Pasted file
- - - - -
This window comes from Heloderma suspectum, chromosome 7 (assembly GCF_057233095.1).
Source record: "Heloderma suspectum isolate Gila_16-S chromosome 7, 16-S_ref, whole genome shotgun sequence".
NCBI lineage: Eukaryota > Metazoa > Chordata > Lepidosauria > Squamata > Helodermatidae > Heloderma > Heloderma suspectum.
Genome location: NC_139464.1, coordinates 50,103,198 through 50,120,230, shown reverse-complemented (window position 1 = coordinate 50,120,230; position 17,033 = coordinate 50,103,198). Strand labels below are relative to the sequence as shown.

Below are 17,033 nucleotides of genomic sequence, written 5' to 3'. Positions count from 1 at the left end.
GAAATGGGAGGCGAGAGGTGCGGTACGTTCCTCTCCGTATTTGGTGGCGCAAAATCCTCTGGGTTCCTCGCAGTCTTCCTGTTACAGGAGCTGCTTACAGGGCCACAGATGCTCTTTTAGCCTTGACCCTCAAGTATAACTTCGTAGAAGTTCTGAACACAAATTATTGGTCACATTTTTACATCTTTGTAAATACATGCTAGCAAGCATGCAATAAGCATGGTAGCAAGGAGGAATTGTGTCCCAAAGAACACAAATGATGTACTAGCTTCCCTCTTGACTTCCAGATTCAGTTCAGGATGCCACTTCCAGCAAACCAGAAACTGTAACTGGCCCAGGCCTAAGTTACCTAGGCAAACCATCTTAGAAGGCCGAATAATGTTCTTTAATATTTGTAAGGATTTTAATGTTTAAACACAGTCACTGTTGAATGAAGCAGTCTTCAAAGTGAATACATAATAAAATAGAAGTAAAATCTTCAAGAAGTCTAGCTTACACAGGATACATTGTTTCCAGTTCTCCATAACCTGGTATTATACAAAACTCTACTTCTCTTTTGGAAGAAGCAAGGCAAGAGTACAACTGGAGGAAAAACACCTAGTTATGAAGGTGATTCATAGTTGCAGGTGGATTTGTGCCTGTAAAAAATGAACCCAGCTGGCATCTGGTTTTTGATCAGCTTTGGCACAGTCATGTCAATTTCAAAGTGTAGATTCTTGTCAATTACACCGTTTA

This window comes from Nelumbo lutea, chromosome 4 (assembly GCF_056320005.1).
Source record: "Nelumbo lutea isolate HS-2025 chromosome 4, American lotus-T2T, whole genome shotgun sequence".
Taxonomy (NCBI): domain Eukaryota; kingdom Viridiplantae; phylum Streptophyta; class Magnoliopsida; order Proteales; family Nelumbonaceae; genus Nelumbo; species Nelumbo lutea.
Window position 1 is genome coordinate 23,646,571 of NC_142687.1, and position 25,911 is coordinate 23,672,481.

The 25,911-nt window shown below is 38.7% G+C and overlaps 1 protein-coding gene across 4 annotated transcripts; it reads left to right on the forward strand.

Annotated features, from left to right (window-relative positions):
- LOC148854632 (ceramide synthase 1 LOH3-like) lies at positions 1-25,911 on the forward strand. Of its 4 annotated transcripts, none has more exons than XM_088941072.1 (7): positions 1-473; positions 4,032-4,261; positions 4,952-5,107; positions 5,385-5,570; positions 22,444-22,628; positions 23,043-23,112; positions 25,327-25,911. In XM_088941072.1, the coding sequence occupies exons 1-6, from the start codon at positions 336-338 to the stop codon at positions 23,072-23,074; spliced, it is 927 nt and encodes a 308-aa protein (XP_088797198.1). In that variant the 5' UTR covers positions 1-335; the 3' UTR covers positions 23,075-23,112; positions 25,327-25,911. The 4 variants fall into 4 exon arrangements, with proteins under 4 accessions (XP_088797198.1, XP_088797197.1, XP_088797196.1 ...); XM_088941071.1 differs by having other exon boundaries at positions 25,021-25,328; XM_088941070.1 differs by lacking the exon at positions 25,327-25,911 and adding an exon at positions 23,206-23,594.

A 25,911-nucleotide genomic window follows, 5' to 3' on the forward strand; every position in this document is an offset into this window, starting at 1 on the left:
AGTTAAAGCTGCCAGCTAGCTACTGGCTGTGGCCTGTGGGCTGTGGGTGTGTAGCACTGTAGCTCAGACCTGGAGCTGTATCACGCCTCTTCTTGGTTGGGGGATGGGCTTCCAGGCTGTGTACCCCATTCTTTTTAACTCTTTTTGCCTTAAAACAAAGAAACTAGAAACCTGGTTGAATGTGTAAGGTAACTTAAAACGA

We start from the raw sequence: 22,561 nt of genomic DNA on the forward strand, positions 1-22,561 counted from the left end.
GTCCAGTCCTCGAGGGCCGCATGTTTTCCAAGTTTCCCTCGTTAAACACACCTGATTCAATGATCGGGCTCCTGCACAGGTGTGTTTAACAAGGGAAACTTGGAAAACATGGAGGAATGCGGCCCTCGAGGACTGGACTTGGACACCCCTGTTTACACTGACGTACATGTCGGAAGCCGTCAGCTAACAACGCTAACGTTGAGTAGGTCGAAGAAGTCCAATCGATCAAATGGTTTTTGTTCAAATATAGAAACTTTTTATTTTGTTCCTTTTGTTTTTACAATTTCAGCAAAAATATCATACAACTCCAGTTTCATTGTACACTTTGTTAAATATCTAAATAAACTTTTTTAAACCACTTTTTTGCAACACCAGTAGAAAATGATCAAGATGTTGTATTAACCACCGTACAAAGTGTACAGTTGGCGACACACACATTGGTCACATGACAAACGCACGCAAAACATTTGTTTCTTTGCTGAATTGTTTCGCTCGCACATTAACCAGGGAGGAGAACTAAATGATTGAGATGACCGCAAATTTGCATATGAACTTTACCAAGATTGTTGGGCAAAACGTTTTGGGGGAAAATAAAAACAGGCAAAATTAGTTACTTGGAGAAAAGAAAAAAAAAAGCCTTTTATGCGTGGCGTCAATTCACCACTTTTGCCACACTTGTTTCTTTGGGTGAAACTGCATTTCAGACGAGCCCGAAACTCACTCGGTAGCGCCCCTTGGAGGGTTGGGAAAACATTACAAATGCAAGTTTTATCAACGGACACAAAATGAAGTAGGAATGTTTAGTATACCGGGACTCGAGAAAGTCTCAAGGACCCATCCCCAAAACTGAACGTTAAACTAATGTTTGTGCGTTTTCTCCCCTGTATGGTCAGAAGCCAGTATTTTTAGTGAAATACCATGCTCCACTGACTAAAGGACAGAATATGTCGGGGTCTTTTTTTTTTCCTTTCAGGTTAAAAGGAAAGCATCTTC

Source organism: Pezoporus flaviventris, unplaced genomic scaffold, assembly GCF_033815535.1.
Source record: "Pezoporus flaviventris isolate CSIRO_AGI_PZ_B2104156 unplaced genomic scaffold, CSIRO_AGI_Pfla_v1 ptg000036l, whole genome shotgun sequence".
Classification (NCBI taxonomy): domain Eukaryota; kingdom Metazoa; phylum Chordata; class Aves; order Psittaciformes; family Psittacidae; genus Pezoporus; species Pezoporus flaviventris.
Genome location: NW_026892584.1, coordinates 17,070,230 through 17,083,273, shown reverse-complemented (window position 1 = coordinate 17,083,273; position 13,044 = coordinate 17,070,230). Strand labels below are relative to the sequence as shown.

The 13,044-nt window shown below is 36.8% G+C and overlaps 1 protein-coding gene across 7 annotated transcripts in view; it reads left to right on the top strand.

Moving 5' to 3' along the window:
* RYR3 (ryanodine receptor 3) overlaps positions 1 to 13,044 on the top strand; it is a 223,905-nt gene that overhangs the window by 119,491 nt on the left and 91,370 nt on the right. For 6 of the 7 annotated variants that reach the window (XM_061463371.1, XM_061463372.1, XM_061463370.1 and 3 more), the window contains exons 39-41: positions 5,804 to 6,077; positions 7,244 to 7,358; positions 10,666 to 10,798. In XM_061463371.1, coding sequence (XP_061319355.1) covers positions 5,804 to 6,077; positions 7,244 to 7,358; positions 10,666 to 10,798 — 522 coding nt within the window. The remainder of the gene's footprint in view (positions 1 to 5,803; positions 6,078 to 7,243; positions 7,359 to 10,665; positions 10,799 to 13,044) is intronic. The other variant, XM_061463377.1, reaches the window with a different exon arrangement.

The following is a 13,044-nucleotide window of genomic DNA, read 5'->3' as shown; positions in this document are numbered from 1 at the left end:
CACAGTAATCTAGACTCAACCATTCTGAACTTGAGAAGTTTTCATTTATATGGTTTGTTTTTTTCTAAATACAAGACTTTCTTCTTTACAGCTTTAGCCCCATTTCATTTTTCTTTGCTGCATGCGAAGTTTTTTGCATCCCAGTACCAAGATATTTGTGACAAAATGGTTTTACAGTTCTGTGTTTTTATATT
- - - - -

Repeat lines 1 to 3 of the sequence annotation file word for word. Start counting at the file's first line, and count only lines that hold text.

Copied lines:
This window comes from Heloderma suspectum, chromosome 7 (assembly GCF_057233095.1).
Source record: "Heloderma suspectum isolate Gila_16-S chromosome 7, 16-S_ref, whole genome shotgun sequence".
NCBI lineage: Eukaryota > Metazoa > Chordata > Lepidosauria > Squamata > Helodermatidae > Heloderma > Heloderma suspectum.